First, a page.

[Marxism] (no subject)

DW dwaltersmia at gmail.com
Sat Mar 10 18:20:18 MST 2012


Shane writes:

"But in fact capitalists make it produce huge profits. How? By exempting
these monopolistic capitalist firms from accounting for the real cost of
insuring against compensation for the actuarially expected victims of the
technology; by providing them interest subsidies in the form of federal
government guarantees of their loans (equity financing, of course, being
unthinkable for nuclear power); by charging ratepayers for the plants even
while still under construction; by including cost-overruns in the rate
base; by fast- tracking (ie., emasculating) the process of environmental
review." and...

No, Shane, nice try. The make money by selling electricity. No differently
from any capitalist commodity producer. You have to look at nuclear world
wide, most of which is produced by state owned enterprises where the
'profit' is a surplus usually directed back into investment or keeping
prices per KWhr down. But the key weasel-terms if "expected victims".
Exactly. And those "expected victims" are few and far between, relative to
all other forms of base load power. Do we demand insurance premiums from
dams on the grounds that ONE dam may break and kill 200,000 people? Nope.
And not just because all major dams in the US are Federal entities, but
because the statistical reality is that "all dams" kill very few, some kill
a lot. Chemical and oil refineries "could" kill 10s of thousands (and have)
and contaminate 'vast regions'. Does that mean that "all" refineries should
have to be able to insure against a "possible" accident or a "likely"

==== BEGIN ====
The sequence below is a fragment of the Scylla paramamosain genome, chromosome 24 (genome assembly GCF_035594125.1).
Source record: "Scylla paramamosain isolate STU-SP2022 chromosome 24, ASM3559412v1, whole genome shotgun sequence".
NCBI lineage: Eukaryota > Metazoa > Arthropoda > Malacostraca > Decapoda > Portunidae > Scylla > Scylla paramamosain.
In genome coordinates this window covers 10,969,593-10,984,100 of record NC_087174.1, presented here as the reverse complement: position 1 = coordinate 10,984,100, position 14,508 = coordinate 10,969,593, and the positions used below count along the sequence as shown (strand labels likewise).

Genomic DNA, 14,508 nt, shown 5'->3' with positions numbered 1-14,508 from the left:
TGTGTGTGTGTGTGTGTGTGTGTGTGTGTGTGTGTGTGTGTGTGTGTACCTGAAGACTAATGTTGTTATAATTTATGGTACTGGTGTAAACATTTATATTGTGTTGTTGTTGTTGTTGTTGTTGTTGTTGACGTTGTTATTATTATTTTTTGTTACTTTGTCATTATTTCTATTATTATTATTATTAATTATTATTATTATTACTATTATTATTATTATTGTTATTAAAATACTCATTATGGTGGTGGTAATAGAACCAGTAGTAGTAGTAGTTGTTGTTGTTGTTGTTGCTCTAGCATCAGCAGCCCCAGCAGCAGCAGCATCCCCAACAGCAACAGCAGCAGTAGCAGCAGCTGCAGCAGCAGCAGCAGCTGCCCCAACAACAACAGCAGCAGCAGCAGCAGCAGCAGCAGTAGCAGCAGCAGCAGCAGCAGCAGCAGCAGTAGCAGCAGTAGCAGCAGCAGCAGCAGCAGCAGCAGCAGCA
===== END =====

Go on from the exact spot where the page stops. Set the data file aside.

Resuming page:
accident? It's the latter, of course. Thus the "victims" have to be run up
against how many there have been. If, for example, other plants put in
safeguards to guard against a tsunami induced loss of oniste power, would
that satisfy your demand they be completely insured for melting down the
earth? Hardly. The insurance canard is just that, canard. No industry, no
technology is held to the same standard as nuclear even though fossil fuel
kills a few *million* people a year. In fact, Shane, nuclear is insured by
a private insurer. The plants themselves are insured under standard
business insurance paid for by all utilities, public and private. Not good
enough, huh? If we insured industry and technology in general about "what
might happen" then there would be no industry and technology. So who
decides the 'worst case scenerio' or it's likelyhood? Well, politicians of
course.

"Nuclear power should be assessed like any other technology--by comparison
of its cost to the value of its output, relative to other technological
paths over time. Nuclear power is an overmature technology so expensive and
slow to construct that it can never make a significant contribution to
ending the world's need for CO2-producing energy consumption. It is
hopelessly uneconomic compared to the rapidly developing, steadily
cheapening, range of technologies (especially nanotechnologies) associated
with deriving useful forms of energy from our central electrical power
plant, the sun."

"Overmature"? Ha! That's a good one. So what is the contribution of
nuclear, say, in the U.S. to, "non-CO2-producting energy consumption"?
Exactly, it's 80% of all our non-carbon energy that's how much. With Hydro
taking up about 16% of the left over. Wind, solar, geothermal behind that.
Nuclear is 20% overall of US electrical generation, 8% of energy overall
(inclusive of transportation fuel, the big one). Not bad, should be 100%
but we not likely in the U.S. Other countries, better shot. Thus "assessed"
it is a great investment. In fact nuclear is 'cheapening' with new
modularly built reactors. The sun will always remain, like wind, diffuse
and thus, expensive to capture.

David



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